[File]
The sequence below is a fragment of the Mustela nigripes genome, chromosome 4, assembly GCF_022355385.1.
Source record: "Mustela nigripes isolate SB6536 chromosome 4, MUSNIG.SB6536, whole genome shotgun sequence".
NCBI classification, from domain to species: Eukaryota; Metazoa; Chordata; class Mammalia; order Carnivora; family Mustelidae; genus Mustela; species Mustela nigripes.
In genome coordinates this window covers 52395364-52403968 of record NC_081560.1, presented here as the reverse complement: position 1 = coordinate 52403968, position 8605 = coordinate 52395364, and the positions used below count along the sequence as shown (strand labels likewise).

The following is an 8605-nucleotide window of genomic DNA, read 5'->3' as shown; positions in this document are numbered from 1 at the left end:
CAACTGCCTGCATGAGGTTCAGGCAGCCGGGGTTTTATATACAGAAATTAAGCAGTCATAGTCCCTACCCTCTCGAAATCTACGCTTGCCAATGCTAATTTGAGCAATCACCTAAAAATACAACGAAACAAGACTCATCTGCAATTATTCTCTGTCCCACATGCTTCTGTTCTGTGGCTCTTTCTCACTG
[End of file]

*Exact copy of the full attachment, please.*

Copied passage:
The sequence below is a fragment of the Mustela nigripes genome, chromosome 4, assembly GCF_022355385.1.
Source record: "Mustela nigripes isolate SB6536 chromosome 4, MUSNIG.SB6536, whole genome shotgun sequence".
NCBI classification, from domain to species: Eukaryota; Metazoa; Chordata; class Mammalia; order Carnivora; family Mustelidae; genus Mustela; species Mustela nigripes.
In genome coordinates this window covers 52395364-52403968 of record NC_081560.1, presented here as the reverse complement: position 1 = coordinate 52403968, position 8605 = coordinate 52395364, and the positions used below count along the sequence as shown (strand labels likewise).

The following is an 8605-nucleotide window of genomic DNA, read 5'->3' as shown; positions in this document are numbered from 1 at the left end:
CAACTGCCTGCATGAGGTTCAGGCAGCCGGGGTTTTATATACAGAAATTAAGCAGTCATAGTCCCTACCCTCTCGAAATCTACGCTTGCCAATGCTAATTTGAGCAATCACCTAAAAATACAACGAAACAAGACTCATCTGCAATTATTCTCTGTCCCACATGCTTCTGTTCTGTGGCTCTTTCTCACTG